Marine Le Pen strives to rebrand Front National as Jewish defence party

Elias Hubbard
April 10, 2017

The only candidate to passionately support the European Union was independent Emmanuel Macron, Ms. Le Pen's main rival for the presidency, who accused her of wanting to cause "economic war".

Emmanuel Macron, head of the political movement En Marche!, or Onwards!, and candidate for the 2017 French presidential election, attends a campaign rally in Marseille, France, April 1, 2017.

In addition to leading candidates Macron, Fillon and far-right leader Marine Le Pen, the list included three candidates who passed the threshold of 500 elected officials just in time: Jacques Cheminade and Philippe Poutou of small far-left parties and centrist lawmaker Jean Lasalle.

Macron would win 25 percent of the April 23 first round vote while far right leader Marine Le Pen was seen getting 24 percent, according to a Harris Interactive poll for France Televisions published on Thursday.

However, Le Pen has gained a second-round share in recent days, with a Macron/Le Pen split of 60/40 if the two current first-round leaders make it through to the second run-off.

"What you are proposing, Madame Le Pen, is a reduction in French people's spending power because, by withdrawing from the euro, for savers, workers, it's a reduction in spending power", he said.

Mélenchon set social media alight on Tuesday night for his memorable lines, telling Le Pen to "give us a break about religion", asking if her proposition to put religious symbols in town halls was her "vision of secularism".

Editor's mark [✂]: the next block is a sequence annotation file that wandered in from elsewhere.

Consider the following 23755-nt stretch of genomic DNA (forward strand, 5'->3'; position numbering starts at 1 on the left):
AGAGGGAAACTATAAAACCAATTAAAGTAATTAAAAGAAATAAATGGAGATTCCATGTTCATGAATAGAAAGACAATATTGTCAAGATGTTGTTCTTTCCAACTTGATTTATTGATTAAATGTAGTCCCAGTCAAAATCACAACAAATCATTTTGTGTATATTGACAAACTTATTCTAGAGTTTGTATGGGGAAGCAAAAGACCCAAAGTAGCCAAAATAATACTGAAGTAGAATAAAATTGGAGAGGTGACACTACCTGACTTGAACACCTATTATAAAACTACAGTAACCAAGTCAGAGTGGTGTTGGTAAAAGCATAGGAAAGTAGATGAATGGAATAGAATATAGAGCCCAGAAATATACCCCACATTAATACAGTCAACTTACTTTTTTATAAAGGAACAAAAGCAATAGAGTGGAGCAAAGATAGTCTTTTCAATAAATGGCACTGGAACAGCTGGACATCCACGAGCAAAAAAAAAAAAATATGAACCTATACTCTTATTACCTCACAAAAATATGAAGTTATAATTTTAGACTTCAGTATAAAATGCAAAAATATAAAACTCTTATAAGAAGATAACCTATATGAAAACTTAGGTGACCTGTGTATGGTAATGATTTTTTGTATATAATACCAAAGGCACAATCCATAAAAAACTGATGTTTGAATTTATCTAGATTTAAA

Socialist candidate Benoit Hamon scoffed at her defence, saying it was "amusing to see you playing the victim while spending your time attacking immigrants".

Mr Fillon and his Welsh-born wife Penelope Fillon face prison for helping themselves to hundreds of thousands of pounds by setting up fake jobs, including one in the French parliament. "You are lucky, the system protects you".

Watch: French citizens watch the presidential debate'Race to the bottom'?

"The non-candidate president was perhaps not wrong", Noblecourt said.

The paper said things soon turned to confusion as the candidates debated "without much coherence", with different candidates seeming to ally with others and then oppose them later.

Other reports by Click Lancashire

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